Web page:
There’s no denying that, ever since the move into its new Herzog & de Meuron designed building in Water Mill, the art world—and indeed the whole world—has been taking the Parrish Art Museum more seriously.
And now, the most recent confirmation of the museum’s elevated stature in the international art world comes from Travel + Leisure’s tenth annual design competition, with the 2014 jurors crowning the Parrish “Best Museum.”
The museum—the only winner from the United States—was featured in the February issue of Travel + Leisure.
To provide some context, it should be noted that the Honorable Mention in the Best Museum category went to Musée Louvre-Lens, the Paris Louvre’s newest satellite museum in the former coal-mining town of Lens, France, designed by Kazuyo Sejimam and Ryue Nishizawa/SANAA. www.louvrelens.fr
Parrish Museum Director Terrie Sultan accepted the award at a presentation ceremony on January 30 at Toro restaurant in New York. The event included a video commentary on each of the winners by the competition jurors, as well as short presentations by Nancy Novogrod, Travel + Leisure’s Editor-in-Chief, and Thomas Pritzker, executive chairman of Hyatt Hotels Corporation and supporter of the renowned Pritzker Architecture Prize.
A six-member jury of distinguished design professionals chosen by Travel + Leisure were tasked with choosing “the best new examples of design.” According to the website, “Many of this year’s favorites will come as no surprise, including the Herzog & de Meuron-designed Parrish Art Museum.” www.travelandleisure.com/articles/tl-design-awards-2014
Describing the museum as “brave enough to be humble” in the “land of riches that is the East End of Long Island,” the awards announcement went on to say:
“Harking back to the agricultural structures that once dominated the landscape, the museum’s shape evokes that of a barn, if an extraordinarily long, twin-gabled, and finely detailed one. The line it draws in an open meadow is striking in its simplicity; inside, the central corridor is flanked by galleries, while a wide, covered terrace at one end extends a friendly invitation to step into a world of American art.”
Sultan responded to being chosen for the award by stating, “We are thrilled to be recognized by this prestigious award, and proud of our museum and the wonderful architecture that was truly ‘purpose built’ in such a way as to fully integrate the mission and core values of the institution and the special nature of our environment. Art, architecture and nature are holistically integrated to provide an experience not to be had elsewhere."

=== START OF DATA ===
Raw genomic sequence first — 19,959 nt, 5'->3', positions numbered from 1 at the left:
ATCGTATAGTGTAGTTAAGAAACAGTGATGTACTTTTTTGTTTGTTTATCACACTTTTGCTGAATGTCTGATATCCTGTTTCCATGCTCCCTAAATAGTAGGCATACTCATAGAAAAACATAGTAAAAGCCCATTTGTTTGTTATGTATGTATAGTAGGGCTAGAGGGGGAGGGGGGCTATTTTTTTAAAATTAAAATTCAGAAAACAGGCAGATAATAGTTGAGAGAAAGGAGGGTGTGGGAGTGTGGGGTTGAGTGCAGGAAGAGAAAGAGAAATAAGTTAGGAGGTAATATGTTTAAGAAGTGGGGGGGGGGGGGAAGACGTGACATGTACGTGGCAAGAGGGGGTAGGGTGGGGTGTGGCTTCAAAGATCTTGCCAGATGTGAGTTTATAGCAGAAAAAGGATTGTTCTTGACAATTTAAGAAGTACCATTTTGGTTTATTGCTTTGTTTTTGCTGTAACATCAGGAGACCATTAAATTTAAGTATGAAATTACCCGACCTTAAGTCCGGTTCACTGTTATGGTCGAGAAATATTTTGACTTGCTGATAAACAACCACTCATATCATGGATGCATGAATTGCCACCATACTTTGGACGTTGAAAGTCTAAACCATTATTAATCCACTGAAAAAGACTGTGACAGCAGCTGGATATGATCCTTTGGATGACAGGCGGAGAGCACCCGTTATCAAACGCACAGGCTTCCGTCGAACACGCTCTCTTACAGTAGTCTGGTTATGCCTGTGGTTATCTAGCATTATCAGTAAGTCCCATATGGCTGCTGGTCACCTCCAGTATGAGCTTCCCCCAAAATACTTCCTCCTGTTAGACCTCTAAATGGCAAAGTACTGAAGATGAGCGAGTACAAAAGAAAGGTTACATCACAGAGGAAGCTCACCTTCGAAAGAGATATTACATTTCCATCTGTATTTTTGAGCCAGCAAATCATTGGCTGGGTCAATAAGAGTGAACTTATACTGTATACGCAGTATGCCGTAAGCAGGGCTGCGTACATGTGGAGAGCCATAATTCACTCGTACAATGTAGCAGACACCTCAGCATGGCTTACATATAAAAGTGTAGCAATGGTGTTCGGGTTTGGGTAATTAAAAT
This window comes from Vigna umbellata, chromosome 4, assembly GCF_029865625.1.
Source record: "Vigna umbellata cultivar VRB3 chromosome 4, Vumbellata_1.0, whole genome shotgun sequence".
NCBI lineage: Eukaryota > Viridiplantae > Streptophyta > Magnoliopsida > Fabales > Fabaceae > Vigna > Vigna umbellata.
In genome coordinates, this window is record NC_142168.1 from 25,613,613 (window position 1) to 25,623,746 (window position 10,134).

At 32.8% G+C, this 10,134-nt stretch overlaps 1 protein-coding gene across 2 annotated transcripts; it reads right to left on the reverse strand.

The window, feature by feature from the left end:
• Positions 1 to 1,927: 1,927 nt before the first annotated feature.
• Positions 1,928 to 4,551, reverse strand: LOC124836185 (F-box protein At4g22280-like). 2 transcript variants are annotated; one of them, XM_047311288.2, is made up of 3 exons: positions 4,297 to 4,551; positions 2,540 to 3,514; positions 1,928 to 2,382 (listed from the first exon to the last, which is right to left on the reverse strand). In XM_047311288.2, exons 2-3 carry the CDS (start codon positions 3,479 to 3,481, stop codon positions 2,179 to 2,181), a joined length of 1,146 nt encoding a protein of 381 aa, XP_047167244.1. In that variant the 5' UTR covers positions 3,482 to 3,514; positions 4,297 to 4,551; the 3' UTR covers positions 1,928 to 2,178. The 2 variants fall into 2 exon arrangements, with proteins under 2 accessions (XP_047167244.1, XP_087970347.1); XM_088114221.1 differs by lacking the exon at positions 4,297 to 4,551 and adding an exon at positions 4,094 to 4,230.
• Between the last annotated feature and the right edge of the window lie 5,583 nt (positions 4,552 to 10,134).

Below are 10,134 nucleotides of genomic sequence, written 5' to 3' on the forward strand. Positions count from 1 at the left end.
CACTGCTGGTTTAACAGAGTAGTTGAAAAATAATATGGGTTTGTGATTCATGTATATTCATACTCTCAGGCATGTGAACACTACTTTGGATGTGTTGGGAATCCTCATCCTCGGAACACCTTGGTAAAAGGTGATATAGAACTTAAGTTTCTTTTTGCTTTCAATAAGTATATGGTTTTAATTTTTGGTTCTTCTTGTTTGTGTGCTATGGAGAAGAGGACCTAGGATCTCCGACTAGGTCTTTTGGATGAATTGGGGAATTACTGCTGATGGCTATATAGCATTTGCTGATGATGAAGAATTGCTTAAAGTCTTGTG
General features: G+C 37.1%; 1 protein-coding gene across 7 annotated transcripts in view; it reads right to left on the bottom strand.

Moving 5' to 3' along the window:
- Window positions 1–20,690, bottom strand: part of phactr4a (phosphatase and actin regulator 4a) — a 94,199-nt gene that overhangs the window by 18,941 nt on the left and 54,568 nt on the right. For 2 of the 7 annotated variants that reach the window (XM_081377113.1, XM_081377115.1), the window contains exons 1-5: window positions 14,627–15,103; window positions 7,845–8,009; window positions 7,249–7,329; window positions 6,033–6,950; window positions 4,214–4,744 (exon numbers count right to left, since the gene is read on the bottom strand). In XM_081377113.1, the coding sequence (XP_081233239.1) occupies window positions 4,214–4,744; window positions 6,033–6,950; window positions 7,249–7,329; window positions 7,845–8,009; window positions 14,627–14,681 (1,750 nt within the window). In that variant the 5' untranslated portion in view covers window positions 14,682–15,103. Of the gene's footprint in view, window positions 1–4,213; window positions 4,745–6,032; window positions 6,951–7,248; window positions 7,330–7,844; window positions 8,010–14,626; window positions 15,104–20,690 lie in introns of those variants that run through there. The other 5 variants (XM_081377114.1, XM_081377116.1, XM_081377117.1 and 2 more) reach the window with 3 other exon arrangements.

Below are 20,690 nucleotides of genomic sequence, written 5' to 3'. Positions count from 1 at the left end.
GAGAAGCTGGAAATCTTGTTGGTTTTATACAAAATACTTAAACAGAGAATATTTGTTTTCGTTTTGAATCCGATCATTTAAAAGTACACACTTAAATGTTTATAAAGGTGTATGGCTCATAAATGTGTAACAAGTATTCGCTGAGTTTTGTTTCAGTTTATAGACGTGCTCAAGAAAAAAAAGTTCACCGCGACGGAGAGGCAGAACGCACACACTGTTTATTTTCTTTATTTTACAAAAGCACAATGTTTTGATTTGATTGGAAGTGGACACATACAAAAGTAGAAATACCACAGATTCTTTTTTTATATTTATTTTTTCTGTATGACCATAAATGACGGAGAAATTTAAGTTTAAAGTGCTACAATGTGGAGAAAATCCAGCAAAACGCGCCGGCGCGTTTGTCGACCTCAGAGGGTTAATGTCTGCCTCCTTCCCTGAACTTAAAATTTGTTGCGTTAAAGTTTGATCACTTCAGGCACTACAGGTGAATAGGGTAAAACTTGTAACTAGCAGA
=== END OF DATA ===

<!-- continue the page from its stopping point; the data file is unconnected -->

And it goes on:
The 34,400-square-foot building in Water Mill, New York was the first art museum built on the East End of Long Island in more than a century and the cultural centerpiece and most recognizable architectural landmark in the region. The new building provides 12,200 square feet of pristine and flexible gallery space, much of which is dedicated to installations of the museum’s permanent collection, which includes nearly 3,000 works from the 19th century to the present.
The design of the new Museum, which opened in November 2012, references the vernacular architecture of the East End to emphasize the relationship of art to nature, and to be flexible and welcoming. Herzog & de Meuron principal Jacques Herzog said, “Our design … is a reinterpretation of … the traditional house form.”
Ascan Mergenthaler, Senior Partner, added, “The starting point was the artist’s studio in the East End of Long Island. Visitors will be able to appreciate the works in the kind of light most artists prefer.”
The Travel + Leisure jury, moderated by Chee Pearlman, contributing design editor of Travel + Leisure , included Kathy Halbreich, Associate Director, Museum of Modern Art; Mary Margaret Jones, Senior Principal and President, Hargreaves Associates landscape architects; Thom Browne, Designer, Thom Browne New York; Ilse Crawford, Founder, Studioilse interior design; Morris Adjmi, Principal, Morris Adjmi Architects; and Jerome Griffith, President and CEO, Tumi.
The Parrish Art Museum is the oldest cultural institution on the East End of Long Island, and is dedicated to the collection, preservation, interpretation, and dissemination of art from the 19th century to the present, with a particular focus on honoring the rich creative legacy of the East End, celebrating the region’s enduring heritage as a vibrant art colony, and telling the story of our area and its national—even global—impact on the world of art.
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